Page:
William Henry Schmidt, born in Woonsocket, Rhode Island in 1871 possessed none of the qualifications to become a high desert prospector, but having a family history of tuberculosis, and following the orders of his doctor, he came west and took a job in California with the Kern County Land Company in the Mojave Desert.
By 1906 he had filed some claims of his own in the Copper Mountains. He had one problem: how to transport the ore from his claims to the distant smelter. It required building miles of roads around the mountain, or…
What started as an idea, to carve a tunnel right through the mountain to the Borax road that connected Death Valley with the town of Mojave, grew into a life-long obsession. Working with only a hand drill and a four-pound hammer Schmidt hacked away at the solid granite mountain carving out a five-foot wide and seven-foot tall shaft. With his only friends and constant companions, Jack and Jenny, two faithful burros from which he received his name “Burro” they transported the tons of debris from his diggings.
To finance his project he worked summers on surrounding ranches, but spent his winters living in his cabin, built with scrap lumber, working on his tunnel. When he was only half way through the mountain the railroad was completed through the valley along with convenient access roads. The purpose of his tunnel had become obsolete.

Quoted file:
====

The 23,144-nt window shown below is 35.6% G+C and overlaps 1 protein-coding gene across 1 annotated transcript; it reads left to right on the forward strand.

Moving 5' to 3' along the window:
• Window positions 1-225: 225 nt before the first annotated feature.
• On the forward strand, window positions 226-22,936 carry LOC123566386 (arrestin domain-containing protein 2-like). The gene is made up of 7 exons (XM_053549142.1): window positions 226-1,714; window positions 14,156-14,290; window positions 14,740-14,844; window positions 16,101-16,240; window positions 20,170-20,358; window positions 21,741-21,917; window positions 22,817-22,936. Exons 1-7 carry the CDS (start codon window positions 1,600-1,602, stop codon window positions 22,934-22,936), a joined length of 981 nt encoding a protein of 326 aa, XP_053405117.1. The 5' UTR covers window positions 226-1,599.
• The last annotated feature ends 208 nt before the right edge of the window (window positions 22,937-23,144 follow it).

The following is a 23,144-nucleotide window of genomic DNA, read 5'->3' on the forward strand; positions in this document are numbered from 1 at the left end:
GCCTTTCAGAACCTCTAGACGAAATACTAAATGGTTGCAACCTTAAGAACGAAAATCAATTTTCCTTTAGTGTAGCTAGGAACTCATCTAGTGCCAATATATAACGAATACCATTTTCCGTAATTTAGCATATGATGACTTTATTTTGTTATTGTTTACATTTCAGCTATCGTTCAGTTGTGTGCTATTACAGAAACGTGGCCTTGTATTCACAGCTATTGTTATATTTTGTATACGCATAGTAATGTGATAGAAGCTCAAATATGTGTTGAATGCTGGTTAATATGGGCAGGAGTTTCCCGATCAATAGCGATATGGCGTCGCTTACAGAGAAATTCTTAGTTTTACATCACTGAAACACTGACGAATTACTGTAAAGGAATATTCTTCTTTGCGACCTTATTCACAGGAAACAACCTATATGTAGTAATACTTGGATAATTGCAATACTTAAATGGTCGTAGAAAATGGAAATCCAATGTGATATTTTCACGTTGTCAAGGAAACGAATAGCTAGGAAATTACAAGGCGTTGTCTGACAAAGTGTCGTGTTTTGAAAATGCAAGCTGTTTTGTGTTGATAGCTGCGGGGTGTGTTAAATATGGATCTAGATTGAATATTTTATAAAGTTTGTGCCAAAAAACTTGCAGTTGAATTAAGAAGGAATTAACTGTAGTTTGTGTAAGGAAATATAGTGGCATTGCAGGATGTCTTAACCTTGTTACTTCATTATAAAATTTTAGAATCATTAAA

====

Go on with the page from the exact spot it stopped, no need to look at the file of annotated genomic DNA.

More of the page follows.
But Burro, instead of starting to work his claims, making use of the railroad to transport his ore, kept digging, and digging. Had this obsession pushed him to the brink of sanity? Or, as the rumor spread, had he discovered the Crystal Room, a lost pocket of rich gold ore? Was he using the digging of his shaft as an excuse to stay up on the mountain extracting a fortune from this lost lode?
Burro continued working on his shaft, 1600 feet straight through the mountain, where he made an abrupt turn and punched through the other side after 38 years at the age of 68. His dedication achieved for him his moment of glory, an article in Time magazine and an acknowledgment by Ripley’s Believe It Or Not.
In his lifetime he sold only 20 tons of ore valued at $60 a ton–$1200 for the incredible amount of earth he removed from the tunnel. Yet when he died, $2700 was found hidden beneath a windowsill in his cabin and caches of gold nuggets have turned up from time to time around his mine and cabin. Some old-timers claimed to have seen Burro’s Crystal Room that he purportedly blasted shut upon the completion of the tunnel.
Access to the tunnel, which you can see and walk through, is by dirt roads either from Hart’s Place on Route Six or through Last Chance Canyon from Cantil. Camping is available at nearby Red Rock Canyon State Park, twenty-five miles north of Mojave on Route 14. Further directions to Burro Schmidt’s tunnel and a map are available from a ranger or from the park’s visitor center.
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